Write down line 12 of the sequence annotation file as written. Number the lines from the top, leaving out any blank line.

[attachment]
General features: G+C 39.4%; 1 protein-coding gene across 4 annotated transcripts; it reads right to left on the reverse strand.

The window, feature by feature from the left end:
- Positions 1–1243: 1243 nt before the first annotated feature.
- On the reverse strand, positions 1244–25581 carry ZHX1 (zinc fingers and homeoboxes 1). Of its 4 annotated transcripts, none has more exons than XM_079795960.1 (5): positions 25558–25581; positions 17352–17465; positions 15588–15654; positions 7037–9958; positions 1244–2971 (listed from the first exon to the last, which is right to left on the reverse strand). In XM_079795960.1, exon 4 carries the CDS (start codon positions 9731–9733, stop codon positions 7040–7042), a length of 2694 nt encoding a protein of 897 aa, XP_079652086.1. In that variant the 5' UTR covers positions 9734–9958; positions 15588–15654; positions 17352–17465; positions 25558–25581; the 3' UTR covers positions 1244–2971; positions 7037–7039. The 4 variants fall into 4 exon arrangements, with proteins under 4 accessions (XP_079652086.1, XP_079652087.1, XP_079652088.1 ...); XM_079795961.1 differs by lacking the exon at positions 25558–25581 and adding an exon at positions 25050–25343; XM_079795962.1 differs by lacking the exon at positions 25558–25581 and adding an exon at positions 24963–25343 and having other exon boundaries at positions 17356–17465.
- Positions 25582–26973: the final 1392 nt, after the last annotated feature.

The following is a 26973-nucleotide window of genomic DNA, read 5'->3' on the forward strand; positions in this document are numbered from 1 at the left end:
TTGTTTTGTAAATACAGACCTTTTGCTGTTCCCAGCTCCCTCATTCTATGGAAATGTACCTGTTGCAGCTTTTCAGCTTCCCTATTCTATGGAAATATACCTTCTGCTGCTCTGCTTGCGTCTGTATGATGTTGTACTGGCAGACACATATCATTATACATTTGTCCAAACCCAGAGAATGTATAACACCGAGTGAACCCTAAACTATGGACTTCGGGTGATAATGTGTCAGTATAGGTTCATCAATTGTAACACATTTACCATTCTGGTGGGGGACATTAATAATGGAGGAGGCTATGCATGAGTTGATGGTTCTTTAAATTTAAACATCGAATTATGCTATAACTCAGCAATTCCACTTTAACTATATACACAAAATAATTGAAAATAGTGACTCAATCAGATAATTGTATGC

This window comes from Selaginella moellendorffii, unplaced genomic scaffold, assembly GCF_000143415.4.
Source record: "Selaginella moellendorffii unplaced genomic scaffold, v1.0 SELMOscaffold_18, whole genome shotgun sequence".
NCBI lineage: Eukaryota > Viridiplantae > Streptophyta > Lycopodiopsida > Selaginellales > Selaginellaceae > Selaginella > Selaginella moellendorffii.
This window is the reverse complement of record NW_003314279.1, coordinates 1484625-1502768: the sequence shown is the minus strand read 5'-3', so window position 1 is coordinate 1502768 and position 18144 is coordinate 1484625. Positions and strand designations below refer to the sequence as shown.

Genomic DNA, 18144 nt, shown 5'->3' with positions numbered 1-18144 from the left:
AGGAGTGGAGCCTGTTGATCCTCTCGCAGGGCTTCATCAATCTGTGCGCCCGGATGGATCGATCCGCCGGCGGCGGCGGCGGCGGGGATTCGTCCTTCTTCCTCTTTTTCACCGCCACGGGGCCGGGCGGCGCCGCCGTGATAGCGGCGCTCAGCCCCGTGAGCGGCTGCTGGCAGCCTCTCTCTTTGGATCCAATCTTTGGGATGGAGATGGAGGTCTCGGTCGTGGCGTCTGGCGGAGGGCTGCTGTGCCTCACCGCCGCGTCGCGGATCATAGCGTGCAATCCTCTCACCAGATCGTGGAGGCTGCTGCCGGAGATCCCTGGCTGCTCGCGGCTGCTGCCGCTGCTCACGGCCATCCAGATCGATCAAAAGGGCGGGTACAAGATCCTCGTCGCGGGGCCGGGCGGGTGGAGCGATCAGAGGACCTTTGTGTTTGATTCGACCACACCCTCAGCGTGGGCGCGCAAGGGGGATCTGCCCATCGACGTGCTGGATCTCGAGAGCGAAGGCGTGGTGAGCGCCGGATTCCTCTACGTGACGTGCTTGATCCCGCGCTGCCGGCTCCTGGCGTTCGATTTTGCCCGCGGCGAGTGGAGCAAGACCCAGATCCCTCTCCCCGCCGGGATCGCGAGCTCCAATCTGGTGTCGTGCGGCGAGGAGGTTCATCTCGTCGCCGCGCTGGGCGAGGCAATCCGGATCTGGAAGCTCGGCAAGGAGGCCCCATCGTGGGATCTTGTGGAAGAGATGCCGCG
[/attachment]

Genomic DNA, 18144 nt, shown 5'->3' with positions numbered 1-18144 from the left: